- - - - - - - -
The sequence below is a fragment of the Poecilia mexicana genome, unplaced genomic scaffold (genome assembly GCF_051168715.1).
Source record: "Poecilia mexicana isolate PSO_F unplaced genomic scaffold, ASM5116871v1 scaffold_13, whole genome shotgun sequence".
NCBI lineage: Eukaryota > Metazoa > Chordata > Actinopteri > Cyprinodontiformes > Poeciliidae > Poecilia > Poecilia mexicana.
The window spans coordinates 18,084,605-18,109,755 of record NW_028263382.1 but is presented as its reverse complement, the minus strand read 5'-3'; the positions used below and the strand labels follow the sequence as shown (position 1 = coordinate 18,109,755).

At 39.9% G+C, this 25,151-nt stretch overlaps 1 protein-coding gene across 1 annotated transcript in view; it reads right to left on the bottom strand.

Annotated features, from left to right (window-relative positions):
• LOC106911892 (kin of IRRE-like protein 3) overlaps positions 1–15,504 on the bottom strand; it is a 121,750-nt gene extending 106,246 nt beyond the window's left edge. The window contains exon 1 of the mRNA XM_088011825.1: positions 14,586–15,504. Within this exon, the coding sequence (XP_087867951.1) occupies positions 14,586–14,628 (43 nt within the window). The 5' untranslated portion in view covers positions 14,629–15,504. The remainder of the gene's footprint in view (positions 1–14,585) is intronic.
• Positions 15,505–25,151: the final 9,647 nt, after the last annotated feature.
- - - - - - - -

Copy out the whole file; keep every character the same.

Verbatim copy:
The sequence below is a fragment of the Poecilia mexicana genome, unplaced genomic scaffold (genome assembly GCF_051168715.1).
Source record: "Poecilia mexicana isolate PSO_F unplaced genomic scaffold, ASM5116871v1 scaffold_13, whole genome shotgun sequence".
NCBI lineage: Eukaryota > Metazoa > Chordata > Actinopteri > Cyprinodontiformes > Poeciliidae > Poecilia > Poecilia mexicana.
The window spans coordinates 18,084,605-18,109,755 of record NW_028263382.1 but is presented as its reverse complement, the minus strand read 5'-3'; the positions used below and the strand labels follow the sequence as shown (position 1 = coordinate 18,109,755).

At 39.9% G+C, this 25,151-nt stretch overlaps 1 protein-coding gene across 1 annotated transcript in view; it reads right to left on the bottom strand.

Annotated features, from left to right (window-relative positions):
• LOC106911892 (kin of IRRE-like protein 3) overlaps positions 1–15,504 on the bottom strand; it is a 121,750-nt gene extending 106,246 nt beyond the window's left edge. The window contains exon 1 of the mRNA XM_088011825.1: positions 14,586–15,504. Within this exon, the coding sequence (XP_087867951.1) occupies positions 14,586–14,628 (43 nt within the window). The 5' untranslated portion in view covers positions 14,629–15,504. The remainder of the gene's footprint in view (positions 1–14,585) is intronic.
• Positions 15,505–25,151: the final 9,647 nt, after the last annotated feature.